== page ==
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Name: Christopher H.
Status: other
Age: 30s
Location: N/A
Country: N/A
Date: Thursday, June 06, 2002


Question:
I have seen a number of snakes in the Waterfall Glen forest preserve surrounding Argonne National Lab. I have observed big(maybe 36") ones in the area immediately below the waterfall and have seen dozens of smaller snakes across the crushed limestone path west of the airplane flying field in between the wetland area. My neighbor believes that they are Water Moccasins, but this seems to be too far north from my reading. We use this preserve often for biking, hiking and dog walking. Can someone tell me what kind of snakes they are and if they are poisonous?


Replies:
There are a number of snake species in DuPage county and only one is venomous, well, not really of any concern. The Massasauga is endangered in Illinois and may still be found in DuPage County, but is not life threatening to humans. I have seen them in wet areas not too far from Waterfall Glen. However, the population I saw parished with the construction of Interstate 355. What a shame! Obviously we can not tell the species you have seen because you have not given any descriptions. Massasauga is mottled with light and dark brown patches and grows no more than a meter in length. Garter snakes are very common in the Glen and many are very dark. Garter snakes may approach a meter in length as well.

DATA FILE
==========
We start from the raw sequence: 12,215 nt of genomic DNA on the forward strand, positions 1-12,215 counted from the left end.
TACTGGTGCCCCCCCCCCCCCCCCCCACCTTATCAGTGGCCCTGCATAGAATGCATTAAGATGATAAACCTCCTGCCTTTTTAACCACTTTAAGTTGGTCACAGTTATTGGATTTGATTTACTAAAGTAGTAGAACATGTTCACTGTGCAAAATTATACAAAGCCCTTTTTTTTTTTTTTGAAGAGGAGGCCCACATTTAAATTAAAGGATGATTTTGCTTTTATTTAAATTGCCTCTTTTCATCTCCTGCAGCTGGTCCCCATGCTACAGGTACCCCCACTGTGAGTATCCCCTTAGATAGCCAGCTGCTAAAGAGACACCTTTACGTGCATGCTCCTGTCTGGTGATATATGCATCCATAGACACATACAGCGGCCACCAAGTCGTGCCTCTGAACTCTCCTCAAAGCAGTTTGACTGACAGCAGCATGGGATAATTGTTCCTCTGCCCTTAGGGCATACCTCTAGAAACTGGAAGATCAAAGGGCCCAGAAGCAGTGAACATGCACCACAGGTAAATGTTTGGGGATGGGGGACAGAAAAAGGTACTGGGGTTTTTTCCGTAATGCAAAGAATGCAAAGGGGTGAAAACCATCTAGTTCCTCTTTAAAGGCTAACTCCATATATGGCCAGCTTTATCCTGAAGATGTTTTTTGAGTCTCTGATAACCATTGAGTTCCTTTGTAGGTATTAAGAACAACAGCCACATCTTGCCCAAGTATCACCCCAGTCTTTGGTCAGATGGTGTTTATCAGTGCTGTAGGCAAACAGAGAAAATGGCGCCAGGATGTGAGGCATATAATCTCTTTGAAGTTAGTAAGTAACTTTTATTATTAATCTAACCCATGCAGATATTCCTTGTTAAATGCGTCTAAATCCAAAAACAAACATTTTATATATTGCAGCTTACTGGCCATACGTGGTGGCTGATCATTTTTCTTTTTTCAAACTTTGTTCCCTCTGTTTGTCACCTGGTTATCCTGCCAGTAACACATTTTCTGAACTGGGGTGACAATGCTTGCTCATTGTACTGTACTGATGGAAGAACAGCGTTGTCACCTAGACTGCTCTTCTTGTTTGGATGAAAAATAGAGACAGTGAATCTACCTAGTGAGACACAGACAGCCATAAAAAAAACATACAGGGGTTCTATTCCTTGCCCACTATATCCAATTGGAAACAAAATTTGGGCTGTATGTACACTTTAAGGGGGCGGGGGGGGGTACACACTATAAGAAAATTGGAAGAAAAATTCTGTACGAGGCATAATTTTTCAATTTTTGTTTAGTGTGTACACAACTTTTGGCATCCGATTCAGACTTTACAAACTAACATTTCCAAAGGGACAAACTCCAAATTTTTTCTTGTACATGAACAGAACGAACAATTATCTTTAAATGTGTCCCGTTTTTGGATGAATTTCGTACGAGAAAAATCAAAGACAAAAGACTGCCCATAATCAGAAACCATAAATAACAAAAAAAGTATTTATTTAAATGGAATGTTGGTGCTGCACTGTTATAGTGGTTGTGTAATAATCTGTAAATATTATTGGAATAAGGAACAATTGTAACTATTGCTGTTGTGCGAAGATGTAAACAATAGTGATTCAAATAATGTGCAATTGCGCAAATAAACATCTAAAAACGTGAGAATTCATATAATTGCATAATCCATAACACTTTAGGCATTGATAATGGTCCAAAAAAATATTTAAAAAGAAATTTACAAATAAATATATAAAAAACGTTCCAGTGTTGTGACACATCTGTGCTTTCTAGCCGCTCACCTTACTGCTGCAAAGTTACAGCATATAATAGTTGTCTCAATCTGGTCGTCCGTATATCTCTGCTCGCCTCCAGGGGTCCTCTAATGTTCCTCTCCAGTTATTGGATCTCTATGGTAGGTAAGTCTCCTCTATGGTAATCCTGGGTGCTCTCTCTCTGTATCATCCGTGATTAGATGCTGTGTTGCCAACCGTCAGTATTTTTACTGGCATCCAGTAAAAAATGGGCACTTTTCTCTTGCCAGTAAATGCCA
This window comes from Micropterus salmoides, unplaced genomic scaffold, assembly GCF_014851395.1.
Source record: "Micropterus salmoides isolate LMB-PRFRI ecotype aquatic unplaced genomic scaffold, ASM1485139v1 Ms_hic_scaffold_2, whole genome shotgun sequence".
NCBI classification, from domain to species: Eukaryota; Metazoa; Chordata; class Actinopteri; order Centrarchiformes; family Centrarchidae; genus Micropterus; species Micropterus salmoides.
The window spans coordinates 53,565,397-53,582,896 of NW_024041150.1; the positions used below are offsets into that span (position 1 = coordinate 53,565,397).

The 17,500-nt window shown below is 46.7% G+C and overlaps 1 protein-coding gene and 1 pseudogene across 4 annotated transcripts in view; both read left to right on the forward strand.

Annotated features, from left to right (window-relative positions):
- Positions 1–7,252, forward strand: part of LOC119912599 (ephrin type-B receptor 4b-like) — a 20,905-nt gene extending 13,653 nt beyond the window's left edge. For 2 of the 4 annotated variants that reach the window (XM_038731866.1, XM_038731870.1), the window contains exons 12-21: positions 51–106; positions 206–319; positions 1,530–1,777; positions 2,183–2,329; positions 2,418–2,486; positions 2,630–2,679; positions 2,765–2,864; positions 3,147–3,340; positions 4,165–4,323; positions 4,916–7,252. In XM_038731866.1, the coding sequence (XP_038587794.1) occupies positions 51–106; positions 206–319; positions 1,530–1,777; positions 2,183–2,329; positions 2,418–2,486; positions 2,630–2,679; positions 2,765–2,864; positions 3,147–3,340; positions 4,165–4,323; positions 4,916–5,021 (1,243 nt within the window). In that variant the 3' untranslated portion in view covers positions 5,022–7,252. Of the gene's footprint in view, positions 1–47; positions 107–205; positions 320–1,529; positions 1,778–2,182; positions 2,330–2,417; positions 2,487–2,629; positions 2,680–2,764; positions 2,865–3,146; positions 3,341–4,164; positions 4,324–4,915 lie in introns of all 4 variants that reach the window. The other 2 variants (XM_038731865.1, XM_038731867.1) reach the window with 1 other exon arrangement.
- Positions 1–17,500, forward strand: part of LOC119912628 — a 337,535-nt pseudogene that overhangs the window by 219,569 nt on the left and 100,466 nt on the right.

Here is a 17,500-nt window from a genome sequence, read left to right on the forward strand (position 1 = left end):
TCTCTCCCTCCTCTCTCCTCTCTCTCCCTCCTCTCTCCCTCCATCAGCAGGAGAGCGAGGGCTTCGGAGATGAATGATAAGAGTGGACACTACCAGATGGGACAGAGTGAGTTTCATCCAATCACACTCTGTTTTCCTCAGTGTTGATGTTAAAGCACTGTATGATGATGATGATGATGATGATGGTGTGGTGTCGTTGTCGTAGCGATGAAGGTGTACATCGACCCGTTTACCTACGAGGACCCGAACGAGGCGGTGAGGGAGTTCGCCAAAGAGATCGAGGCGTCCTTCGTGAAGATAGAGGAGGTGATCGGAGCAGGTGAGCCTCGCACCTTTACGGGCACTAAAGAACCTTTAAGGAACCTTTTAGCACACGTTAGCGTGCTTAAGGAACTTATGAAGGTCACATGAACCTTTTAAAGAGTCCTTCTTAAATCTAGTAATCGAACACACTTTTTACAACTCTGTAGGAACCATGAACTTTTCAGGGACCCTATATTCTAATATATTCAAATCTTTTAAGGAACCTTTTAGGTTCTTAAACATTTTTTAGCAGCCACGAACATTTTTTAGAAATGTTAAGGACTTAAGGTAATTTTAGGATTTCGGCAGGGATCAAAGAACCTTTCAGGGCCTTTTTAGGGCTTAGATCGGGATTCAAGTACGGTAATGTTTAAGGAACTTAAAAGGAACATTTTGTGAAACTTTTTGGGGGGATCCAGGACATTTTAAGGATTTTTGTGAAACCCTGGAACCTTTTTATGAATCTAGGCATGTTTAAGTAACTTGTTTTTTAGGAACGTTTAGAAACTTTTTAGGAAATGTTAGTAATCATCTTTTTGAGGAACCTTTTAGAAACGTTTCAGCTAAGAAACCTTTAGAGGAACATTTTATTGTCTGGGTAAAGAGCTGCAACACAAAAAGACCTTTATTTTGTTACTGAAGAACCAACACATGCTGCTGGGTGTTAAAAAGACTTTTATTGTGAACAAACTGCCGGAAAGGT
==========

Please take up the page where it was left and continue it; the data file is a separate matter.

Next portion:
NO! Water Moccasins (more commonly known as Cottonmouths in many areas) are far, far away.

Well, I have no clue to what you observed.

Steve Sample


Naturalists usually will not use the name "water moccasin" since it may be used for different species of snakes in different places - that's why we use scientific names. In Illinois and much of the US "water moccasin" most likely refers to the cottonmouth (Agkistrodon piscivorus), a southern poisonous snake that only ranges into extreme southern Illinois. I am not familiar with Waterfall Glen, but most snakes in northeastern Illinois that get called moccasin, are northern water snakes (Natrix sipedon), which are not poisonous but do sometimes act aggressively.

J. Elliott


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